Shimon Peres Lost Peace, and Found Israel Again

Shimon Peres (Keystone / Getty)
Keystone / Getty

Israel awakens Wednesday to the sad news that Shimon Peres, a pioneer and president, passed away at the age of 93 after a recent stroke.

Peres led a political career that was as striking for its longevity as its audacity. He fought in Israel’s war for independence in 1947-8, then was elected to the Israeli Knesset in 1959, and went on to hold nearly every position in the government, including prime minister and, finally, president. He was a warrior-turned-peacemaker — and a canny politician.

But were he to have retired, say, eighteen years ago, at the ripe old age of 75 — more than enough time in the spotlight for any public figure — he would have been remembered differently than he is remembered today.

Peres initiated the clandestine Oslo peace process, which was celebrated by the Israeli left, welcomed by the West, and exploited shamelessly by the Palestinians. He dreamed of a “Third Way” in politics, and a new Middle East. Instead, he saw his vision collapse in terror and hatred.

There was fault on the Israeli side, too — principally, the assassination of Prime Minister Yitzchak Rabin — but when Peres succeeded Rabin, he found no serious partner on the other side. Amidst Palestinian terror and costly mistakes in southern Lebanon against Hezbollah, Peres lost the confidence of the Israeli public.

The Clinton administration tried to shore him up, and when Peres went to bed on the night of the 1996 elections, he thought he had won. He woke up to learn he had been narrowly ousted by Benjamin Netanyahu, who had led the opposition to the Oslo process. Peres faded from the forefront of Israeli politics, blamed by much of the Israeli public for a hopelessly utopian dream of peace that now endangered the state.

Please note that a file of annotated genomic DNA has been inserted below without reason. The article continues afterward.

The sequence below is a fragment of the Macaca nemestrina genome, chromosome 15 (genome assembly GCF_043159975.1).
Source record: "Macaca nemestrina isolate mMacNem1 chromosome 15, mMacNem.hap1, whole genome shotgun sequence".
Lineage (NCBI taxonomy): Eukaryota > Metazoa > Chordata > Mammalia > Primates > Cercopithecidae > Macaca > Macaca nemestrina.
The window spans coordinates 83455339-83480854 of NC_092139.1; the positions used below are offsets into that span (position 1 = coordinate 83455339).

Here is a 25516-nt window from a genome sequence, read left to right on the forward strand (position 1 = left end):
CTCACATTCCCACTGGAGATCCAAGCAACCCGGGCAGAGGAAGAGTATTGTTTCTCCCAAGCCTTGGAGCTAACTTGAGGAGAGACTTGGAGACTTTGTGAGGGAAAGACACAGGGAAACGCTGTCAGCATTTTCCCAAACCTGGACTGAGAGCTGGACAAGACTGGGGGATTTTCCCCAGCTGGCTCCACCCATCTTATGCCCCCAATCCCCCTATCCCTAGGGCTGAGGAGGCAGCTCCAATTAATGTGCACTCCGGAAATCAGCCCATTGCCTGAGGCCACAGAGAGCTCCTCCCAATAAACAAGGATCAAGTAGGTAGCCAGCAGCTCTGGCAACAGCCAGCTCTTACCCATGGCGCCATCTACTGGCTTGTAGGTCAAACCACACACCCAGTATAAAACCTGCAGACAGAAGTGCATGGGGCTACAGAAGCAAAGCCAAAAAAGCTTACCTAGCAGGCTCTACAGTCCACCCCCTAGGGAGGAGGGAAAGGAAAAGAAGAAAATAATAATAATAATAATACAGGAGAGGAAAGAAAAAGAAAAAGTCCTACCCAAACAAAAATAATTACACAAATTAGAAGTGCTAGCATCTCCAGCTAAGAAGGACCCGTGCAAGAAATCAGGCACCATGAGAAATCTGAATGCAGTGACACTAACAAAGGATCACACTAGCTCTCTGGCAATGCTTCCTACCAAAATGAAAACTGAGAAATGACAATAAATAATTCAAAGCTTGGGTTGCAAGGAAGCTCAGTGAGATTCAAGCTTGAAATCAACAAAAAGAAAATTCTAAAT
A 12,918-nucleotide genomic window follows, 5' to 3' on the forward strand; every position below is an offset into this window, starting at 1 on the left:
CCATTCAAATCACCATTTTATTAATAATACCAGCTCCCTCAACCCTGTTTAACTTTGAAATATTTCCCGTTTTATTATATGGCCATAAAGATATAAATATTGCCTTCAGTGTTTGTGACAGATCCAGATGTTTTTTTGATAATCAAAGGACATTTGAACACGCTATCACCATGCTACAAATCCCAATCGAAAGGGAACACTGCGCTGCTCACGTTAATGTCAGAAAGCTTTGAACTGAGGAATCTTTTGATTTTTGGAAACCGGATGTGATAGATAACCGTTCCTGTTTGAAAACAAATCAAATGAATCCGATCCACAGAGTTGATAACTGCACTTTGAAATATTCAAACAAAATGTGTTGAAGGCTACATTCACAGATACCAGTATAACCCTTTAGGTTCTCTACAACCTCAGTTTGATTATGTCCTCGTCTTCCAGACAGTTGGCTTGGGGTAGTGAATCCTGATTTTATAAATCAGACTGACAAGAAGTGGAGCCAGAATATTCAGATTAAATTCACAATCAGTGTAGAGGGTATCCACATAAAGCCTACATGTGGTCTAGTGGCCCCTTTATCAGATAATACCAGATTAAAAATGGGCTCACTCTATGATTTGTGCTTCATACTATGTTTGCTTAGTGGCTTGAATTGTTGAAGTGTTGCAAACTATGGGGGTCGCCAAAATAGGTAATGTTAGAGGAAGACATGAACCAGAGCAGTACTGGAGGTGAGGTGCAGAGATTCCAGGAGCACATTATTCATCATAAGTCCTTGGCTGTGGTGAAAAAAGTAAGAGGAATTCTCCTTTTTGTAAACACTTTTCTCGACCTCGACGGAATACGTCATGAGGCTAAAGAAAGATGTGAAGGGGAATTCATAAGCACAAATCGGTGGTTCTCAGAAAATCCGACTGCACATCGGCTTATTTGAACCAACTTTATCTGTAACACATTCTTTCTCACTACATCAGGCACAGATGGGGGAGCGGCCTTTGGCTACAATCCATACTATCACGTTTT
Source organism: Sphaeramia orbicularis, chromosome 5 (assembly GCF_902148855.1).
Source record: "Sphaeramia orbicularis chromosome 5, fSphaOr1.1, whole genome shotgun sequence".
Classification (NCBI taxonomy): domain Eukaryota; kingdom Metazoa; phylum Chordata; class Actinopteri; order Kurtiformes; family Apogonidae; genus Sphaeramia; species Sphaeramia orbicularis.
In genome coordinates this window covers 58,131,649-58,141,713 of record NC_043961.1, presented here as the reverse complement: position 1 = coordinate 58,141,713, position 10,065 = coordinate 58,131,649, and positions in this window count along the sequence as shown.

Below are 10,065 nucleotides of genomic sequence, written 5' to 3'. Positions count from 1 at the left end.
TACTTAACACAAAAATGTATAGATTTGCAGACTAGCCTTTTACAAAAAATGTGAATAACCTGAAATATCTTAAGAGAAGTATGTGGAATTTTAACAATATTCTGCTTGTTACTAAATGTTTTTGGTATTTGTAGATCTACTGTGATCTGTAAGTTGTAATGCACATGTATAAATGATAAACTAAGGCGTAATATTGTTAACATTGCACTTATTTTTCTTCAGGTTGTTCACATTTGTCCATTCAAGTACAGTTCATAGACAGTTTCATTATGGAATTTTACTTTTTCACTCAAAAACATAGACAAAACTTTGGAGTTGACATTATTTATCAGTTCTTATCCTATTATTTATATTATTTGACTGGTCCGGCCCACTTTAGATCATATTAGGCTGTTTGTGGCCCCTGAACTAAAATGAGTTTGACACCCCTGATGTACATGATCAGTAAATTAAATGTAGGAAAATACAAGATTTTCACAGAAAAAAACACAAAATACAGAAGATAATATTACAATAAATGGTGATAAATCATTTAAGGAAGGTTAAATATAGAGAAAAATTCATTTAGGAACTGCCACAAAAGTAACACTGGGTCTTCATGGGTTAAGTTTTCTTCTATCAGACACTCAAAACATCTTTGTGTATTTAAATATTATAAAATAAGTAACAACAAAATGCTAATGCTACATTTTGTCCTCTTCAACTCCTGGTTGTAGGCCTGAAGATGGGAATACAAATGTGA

That is how Peres would have been memorialized, had he retired, especially after the Oslo process collapsed entirely in 2000 into the second Palestinian intifada, with its ruthless Palestinian suicide bombings and efforts to isolate Israel internationally.

But Peres found his way back into Israeli politics, taking office as foreign minister in the Likud government of Ariel Sharon. The world hated Sharon, a military man associated — somewhat unfairly — with massacres in Palestinian refugee camps in Lebanon by Christian militias in 1982. But to Israelis, including those on the left, Sharon was the answer to Yasser Arafat’s terrorism. And Peres played a critical role as the international face of the new Israeli government, bolstering its legitimacy.

It is impossible to overstate the importance of Peres’s global diplomacy. Precisely because he believed so strongly in peace, and had sacrificed so much in its pursuit, only he could defend Israel’s military responses to Palestinian terror with credibility. On a visit to South Africa — a hotbed of anti-Israel hatred — in 2002, he braved a violent mob of radical Muslims and radical leftists to deliver a speech, then charmed the country’s hostile press corps with his statesman’s tone and grandfatherly mien.

Throughout his career, Peres had been rejected by Israelis when he sought election to high office. He had been seen as too much of a dreamer. But his service during the second intifada brought him new respect, and he was elected president in 2007.

One of his first acts was to visit the grave of Ze’ev (Vladimir) Jabotinsky, the founder of Israel’s right-wing Revisionist movement, who correctly anticipated that Israeli security would require guns, not agreements. For Peres, the visit was less an ideological shift, and more a gesture of reconciliation.

And that is how he is being remembered now — as a unifying figure.

Listening to Israeli radio Tuesday evening, what is striking — even for a small country — is how many people knew Peres personally, and feel touched by his passing. They are not just mourning one of the country’s founders, but rekindling their hopes for peace.

Peres saved that dream by defending, not abandoning, his people. He had their respect; he earned their love.

Joel B. Pollak is Senior Editor-at-Large at Breitbart News. His new book, See No Evil: 19 Hard Truths the Left Can’t Handle, is available from Regnery through Amazon. Follow him on Twitter at @joelpollak.


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